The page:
Joe Karnes is one of the founding members of Fitz and the Tantrums and the bassist for the neo-soul pop band. Contributor Justine Beed caught up with him to talk about their new record, More Than Just a Dream, their upcoming tour, and the band’s whirlwind journey.
Note from the Interviewer: You’ve probably heard Fitz and the Tantrums’s “Out of My League” and “The Walker”. Listening to them, you’ll be bobbing your head, shaking from side to side while listening to its tinny, retro, neo-pop sound. Those songs leave me smiling and dancing, mirroring how I was feeling while talking to Joe. He’s a happy-go-lucky kind of guy that seemed to really love what he was doing, laughing in an earnest way and epitomizing the authentic musician all the way through the interview. Read it all the way through — this guy’s talking about a band’s dreams coming true.
Stanford Arts Review: How do you imagine people listening to the new record?
Joe Karnes: Hopefully with a smile on their face! We just want people to enjoy it and come along for the ride with us. Our live show is so engaging and upbeat, and that was definitely a thought in our heads when we were all writing this record. We wanted to write songs that would hopefully translate live. So many of the songs we just want people to feel like, “I can’t just sit here and listen to this, I gotta dance in my living room or I gotta rock out and sing in my car.” If people decide to have a flash mob moment in the subway while they’re listening to our record we will not be mad.
Could you talk about sources of inspiration for the new record, More Than Just a Dream?
I think the biggest source of inspiration that we had for this was differentiating between the two records. The first record, Picking Up the Pieces, was very heavily influenced by the Motown era and the sixties sonically, with an eighties undercurrent in there for some of the beats and melodies we used.
For this record we tried to flip that narrative and put the eighties influences a little more forward and expand our sonic palette by adding things like synthesizers. Because the last record was basically limited to organ and piano, bass, drums, some tambourine, horns and vocals, with no guitars or other keyboards, we definitely wanted to branch out.
The biggest inspiration that we had was that we took away all the limitations we had previously put on ourselves when it came to writing this record. We told ourselves in the writing process — we wrote about 30 to 40 songs in the course of like a month and a half — no one is allowed to say, “This doesn’t sound like Fitz and the Tantrums.” That gave us a lot of freedom to chase whatever muse, whatever the song was asking for, so we pushed it.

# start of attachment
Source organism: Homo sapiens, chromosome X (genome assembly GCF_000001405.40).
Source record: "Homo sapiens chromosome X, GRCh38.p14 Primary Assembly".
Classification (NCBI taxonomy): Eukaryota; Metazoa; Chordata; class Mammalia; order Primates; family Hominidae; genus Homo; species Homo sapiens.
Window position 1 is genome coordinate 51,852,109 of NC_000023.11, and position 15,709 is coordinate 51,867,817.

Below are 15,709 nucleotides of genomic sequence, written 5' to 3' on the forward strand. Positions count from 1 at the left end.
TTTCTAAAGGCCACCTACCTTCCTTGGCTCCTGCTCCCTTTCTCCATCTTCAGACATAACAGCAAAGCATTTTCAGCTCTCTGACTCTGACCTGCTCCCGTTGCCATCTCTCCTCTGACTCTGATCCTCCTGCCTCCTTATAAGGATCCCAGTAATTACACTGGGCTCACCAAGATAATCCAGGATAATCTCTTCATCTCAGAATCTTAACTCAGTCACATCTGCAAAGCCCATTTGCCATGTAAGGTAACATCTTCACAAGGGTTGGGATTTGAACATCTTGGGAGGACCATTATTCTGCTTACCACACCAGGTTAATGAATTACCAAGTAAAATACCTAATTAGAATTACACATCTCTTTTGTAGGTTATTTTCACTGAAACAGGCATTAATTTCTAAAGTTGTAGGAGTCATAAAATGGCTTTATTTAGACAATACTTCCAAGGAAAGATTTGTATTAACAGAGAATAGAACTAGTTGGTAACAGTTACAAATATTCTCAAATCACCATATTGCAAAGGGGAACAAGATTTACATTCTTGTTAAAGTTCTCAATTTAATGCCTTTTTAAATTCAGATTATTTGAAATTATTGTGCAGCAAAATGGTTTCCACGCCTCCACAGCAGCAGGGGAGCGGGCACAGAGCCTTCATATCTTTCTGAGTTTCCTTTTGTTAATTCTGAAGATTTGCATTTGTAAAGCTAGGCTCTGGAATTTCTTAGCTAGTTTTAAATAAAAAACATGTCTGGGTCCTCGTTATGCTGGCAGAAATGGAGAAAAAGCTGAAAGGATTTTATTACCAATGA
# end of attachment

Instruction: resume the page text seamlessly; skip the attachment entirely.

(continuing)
There are some songs that were way out there and some songs that are a lot closer to what the last album was. But I think our biggest inspiration was that we could draw from whatever we wanted to. It’s hard to pinpoint one specific thing because it just goes to show that it’s an amalgamation of all the influences that we each of us have: from 80’s soul to Marvin Gaye.
What’s your favorite song to play on the new record?
Personally, my favorite song to do is “6AM”. There’s something about it, especially on the bass end; it’s one of my more proud moments on it. I also think its one of the songs that best blends what we were doing on the last record and what we’re doing on this record.
Fun fact on that one, that was a song we had written when we touring for Picking Up the Pieces, something that we had thrown into our live repertoire and had been playing for a year or two, and then we got in the studio. Fitz and Noelle were so used to singing it so we put the entire track down and they went into two vocal booths facing each other.
What you hear on the record is the first take…live…one pass, all the way from the top to the bottom.
There’s this whole end section where they’re riffing off of each other, going back and forth. That was something we didn’t do live, we would just end the song at a certain point. On the recording, though, we had a longer extended part. And they just naturally did this thing that was playing off each other and I remember sitting in the booth thinking, ‘Oh my god, listen — that just happened.’
Just for safety we tried one or two more passes, but everyone in the room was like, “Just take that magic moment and let it ride”. That song in particular has a special place in my heart.
I also love doing “The Walker”. Even before it was a single, as soon as we start with that whistle and start the beats people would get this sparkle that would come into their eyes and everyone kind of starts jumping together.
“The Walker” music video kind of embodies the effect your music can have on people — what’s it like to work on the music videos overall?
“The Walker” music video had been a treatment that the director had come up with and we all were really engaged with it. Most of us grew up in LA and some of us live there still. And when you come down here all the traffic and stuff can be a little maddening, and it was really fun to play off of that and try to hit on the different types of people you’ll meet on the street.